Enjoy, and do more! As I tell all my clients, go forth with your dreams and put them into action. That’s how you satisfy yourself, and also build your brand.

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Anthropologie: A Faux Heritage Brand Hits the High Street

February 12 2013

 

          Anthropologie Regent Street's living plant wall, Image via www.businessoffashion.com


Major lifestyle and clothing retail chain Anthropologie, with over 147 stores in the U.S., and six in Canada, operates only two stores outside of North America—both in London. That’s a far cry from parent company Urban Outfitters, which racks up an impressive twenty-five UK locations, plus sixteen others throughout Western Europe. Catering to the universal teenaged fast-fashion set, Urban Outfitters has been able to easily make a name for itself within the European market. Anthropologie’s two London locations are fairly new, and are definitely an experiment for the brand.  So why the “pessimistic economic predictions” on the opening of the London locations from Vogue.co.uk?

A love of heritage brands is ingrained in British sensibility—from the royal family to Liberty of London, which has maintained its position as England's premier department storesince 1875. Liberty is still selected each year by the readers of Time Out London as the top shopping destination in the UK. So as a faux-heritage brand, one wonders in what way Anthropologie will be able to find a place in a country with actual heritage. In the U.S, vintage is a longstanding trend, as shoppers and merchants either connect to our real shared past or fabricated an idealized sense of what it means to be an American. Hence the success of Ralph Lauren and Tommy Hilfiger, two brands that have constructed billion dollar businesses around the beauty and romance of what America never has been, but aspires to be.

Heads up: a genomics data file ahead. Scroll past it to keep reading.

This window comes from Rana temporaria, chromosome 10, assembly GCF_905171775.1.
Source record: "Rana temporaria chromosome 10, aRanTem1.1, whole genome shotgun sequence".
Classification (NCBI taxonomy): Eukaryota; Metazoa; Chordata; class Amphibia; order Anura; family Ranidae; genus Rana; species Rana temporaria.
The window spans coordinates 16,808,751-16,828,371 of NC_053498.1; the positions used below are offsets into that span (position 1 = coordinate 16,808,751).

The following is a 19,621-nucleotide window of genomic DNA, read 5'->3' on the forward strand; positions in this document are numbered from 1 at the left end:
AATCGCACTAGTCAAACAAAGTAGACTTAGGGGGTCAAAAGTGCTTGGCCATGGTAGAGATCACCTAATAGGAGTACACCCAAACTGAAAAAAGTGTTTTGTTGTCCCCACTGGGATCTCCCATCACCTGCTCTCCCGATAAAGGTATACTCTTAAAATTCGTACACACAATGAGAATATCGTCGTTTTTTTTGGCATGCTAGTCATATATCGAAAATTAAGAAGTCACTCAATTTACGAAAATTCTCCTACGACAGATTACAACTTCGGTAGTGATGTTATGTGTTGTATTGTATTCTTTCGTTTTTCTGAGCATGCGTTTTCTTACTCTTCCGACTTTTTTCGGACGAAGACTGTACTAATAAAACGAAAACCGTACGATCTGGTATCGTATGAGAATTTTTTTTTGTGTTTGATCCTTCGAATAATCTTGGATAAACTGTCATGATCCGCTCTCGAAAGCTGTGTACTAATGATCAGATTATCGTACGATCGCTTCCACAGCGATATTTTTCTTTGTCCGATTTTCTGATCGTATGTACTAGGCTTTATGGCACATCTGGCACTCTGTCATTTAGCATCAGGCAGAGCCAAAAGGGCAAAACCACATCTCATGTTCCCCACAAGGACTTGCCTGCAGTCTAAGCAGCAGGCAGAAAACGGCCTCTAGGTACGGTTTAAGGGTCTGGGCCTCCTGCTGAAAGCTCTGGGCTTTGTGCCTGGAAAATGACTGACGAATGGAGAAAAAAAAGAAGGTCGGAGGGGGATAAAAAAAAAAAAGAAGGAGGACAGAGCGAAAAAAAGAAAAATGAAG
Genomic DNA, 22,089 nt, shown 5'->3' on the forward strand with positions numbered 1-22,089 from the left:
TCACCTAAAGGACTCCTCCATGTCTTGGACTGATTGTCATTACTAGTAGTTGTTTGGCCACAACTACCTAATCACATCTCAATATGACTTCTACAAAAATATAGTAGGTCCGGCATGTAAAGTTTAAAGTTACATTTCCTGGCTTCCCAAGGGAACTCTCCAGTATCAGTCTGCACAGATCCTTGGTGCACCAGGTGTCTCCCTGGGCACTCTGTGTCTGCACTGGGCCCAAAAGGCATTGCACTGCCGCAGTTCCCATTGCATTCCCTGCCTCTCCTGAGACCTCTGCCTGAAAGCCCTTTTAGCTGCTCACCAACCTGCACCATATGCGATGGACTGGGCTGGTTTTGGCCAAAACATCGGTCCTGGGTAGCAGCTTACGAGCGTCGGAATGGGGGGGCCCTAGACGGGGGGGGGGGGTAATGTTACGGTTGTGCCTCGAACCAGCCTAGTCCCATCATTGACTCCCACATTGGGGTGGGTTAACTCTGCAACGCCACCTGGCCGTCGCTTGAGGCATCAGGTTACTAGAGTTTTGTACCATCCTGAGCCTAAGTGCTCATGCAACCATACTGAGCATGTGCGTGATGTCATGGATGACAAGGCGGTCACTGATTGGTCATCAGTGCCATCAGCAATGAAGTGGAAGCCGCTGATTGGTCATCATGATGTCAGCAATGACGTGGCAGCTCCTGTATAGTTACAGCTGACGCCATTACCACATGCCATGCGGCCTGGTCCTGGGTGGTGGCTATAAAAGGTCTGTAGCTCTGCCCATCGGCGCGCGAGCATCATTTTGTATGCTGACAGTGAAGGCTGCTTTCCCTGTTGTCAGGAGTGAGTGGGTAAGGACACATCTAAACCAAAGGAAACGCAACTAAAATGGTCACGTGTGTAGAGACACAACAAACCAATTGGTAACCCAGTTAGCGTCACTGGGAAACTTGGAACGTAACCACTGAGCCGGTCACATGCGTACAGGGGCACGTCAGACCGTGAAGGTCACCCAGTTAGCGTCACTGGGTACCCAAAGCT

So why bring a faux-heritage mall brand like Anthopologie to Britain? First off, their girlish, embellished, romantic clothes and lifestyle items do fit in well with how British woman dress, and live. A friend there recently told me that his mom and her friends are starting to flock to Anthropologie. These women "get" the brand. They want pretty, and decorative.  On a certain level, it's also an investment brand, as this part of Americana does not come cheap. Antrhopologie is coming up against British high street brands with a more contemporary sensibility, so there may be a place for them in the market.